By: Frank Vos
It’s quite a coincidence that the invitation to write about a life-changing stress-related event has come at thís time when I’m literally about to publish my own experiences in a book ‘Beyond Burnout – When Leadership comes under fire.’
A leadership guide to stress management, it begins with a brutally honest and painful recount of how the impact of the ravages of prolonged stress, self-deception and self-destruction contributed to the end of my twenty-one-year career as CEO.
My role as head of a subsidiary of a multinational took off at the relatively early age of thirty-one. For many years I was on that well-trodden road of hard work, success and facing the stresses that came with increasing responsibilities, as the company grew. I loved it. As things became tough – a growing organisation brought increasing staff problems, corporate politics and deteriorating economic conditions, bouts of burnouts increased in frequency and intensity. My denial of my growing inability to cope with stress and more importantly, enjoy the fruits of my labour, intensified too. When I looked in my bathroom mirror in the morning, I started to see a completely different person my staff came to see and experience as the years went on. I won’t mention my family.
This growing distance between what a leader thinks the effect of his behaviour has on other people and what other people are experiencing is a classic symptom of reduced (low) emotional intelligence.
Unbeknown to me, but a key subject of research in neuroscience and psychology, prolonged periods of excessive stress cause, besides the well-known negative effects on physical and mental well-being, an erosion of one’s emotional intelligence. If not recognised early, acknowledged and treated, this has devastating consequences on the ability to lead successfully and to live a happy life.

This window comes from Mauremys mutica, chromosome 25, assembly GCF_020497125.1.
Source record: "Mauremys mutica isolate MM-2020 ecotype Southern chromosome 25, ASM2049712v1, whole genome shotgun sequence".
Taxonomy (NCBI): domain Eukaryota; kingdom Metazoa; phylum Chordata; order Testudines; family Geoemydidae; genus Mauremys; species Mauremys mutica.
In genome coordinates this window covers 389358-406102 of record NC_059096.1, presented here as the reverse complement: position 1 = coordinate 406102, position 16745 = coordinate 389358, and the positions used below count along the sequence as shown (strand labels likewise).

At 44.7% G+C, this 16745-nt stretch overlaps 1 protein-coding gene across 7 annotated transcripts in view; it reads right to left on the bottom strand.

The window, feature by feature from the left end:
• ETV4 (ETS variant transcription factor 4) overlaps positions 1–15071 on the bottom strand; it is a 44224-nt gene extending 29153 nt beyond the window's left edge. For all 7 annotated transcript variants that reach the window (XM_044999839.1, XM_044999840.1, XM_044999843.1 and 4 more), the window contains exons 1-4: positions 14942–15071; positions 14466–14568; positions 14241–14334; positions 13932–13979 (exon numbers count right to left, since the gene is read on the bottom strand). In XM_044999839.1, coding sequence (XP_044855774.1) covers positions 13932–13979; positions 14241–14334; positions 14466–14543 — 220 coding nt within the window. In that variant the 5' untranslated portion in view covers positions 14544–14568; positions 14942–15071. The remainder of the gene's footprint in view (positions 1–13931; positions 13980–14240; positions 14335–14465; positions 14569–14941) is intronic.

In my case, it culminated into an existential crisis. I was told after a twenty-one year illustrious career, ironically upon my return from a well overdue sabbatical, that I was ‘too distant’ from my organisation and that it would be better if the company and I went our separate ways. To say that it came as a complete surprise was an understatement.
Once the initial shock of the company’s decision had passed, I felt a weight lifted off my shoulders and soon began to make plans for the future. I could see it in front me. New company, new horizons. I soon hit the wall. Being male, over fifty years old and in my country’s case, the subject of government attempts to address racial injustices of the past, I soon found out that I was far less desirable in the job market than I thought. The rejections inadvertently led to an identity crisis which drove me into a deep depression. Only through the intervention of a friend who used his coaching skills, was I able to dig myself out of a very deep and dark hole. Through his help I was able to do some serious self-reflection: if I was going to do something new, it better be something I was passionate about, had enough basic competencies in to learn, acquire new skills and feed my family. Ultimate goal: to find meaning in my life. I now want to help others in leadership positions in avoiding the route my career took and empower them to lead more fulfilling careers and happier lives.
Stressors can’t be avoided, but our way to deal with them positively is a skill that can be acquired and strengthened. Emotional intelligence can be restored and built upon.
To discover that the alignment of one’s career with one’s personal passion, interest and skills can lead to a new and fulfilling life, has been the biggest gift I’ve received through going beyond burnout and back. A road less travelled remains at times uncertain and – stressful, yet this time it’s enough to push me on, climb new mountains and enjoy the view.
Author’s note: Besides Employment Engagement Surveys (EES) which can be very helpful in detecting a leader or organisation’s – low or diminishing emotional intelligence, there is an interesting psycho-metric test which is often used during the selection stage of the recruitment process. It is the Hogan Development Survey (HDS).“ The HDS describes the dark side of personality – qualities that emerge in times of increased strain and which can disrupt relationships, damage reputations, and derail peoples’ chances of success. By assessing the extent of Dark-side Personality traits, one can recognise and mitigate performance risks before they become a problem.” (hoganassessments.com)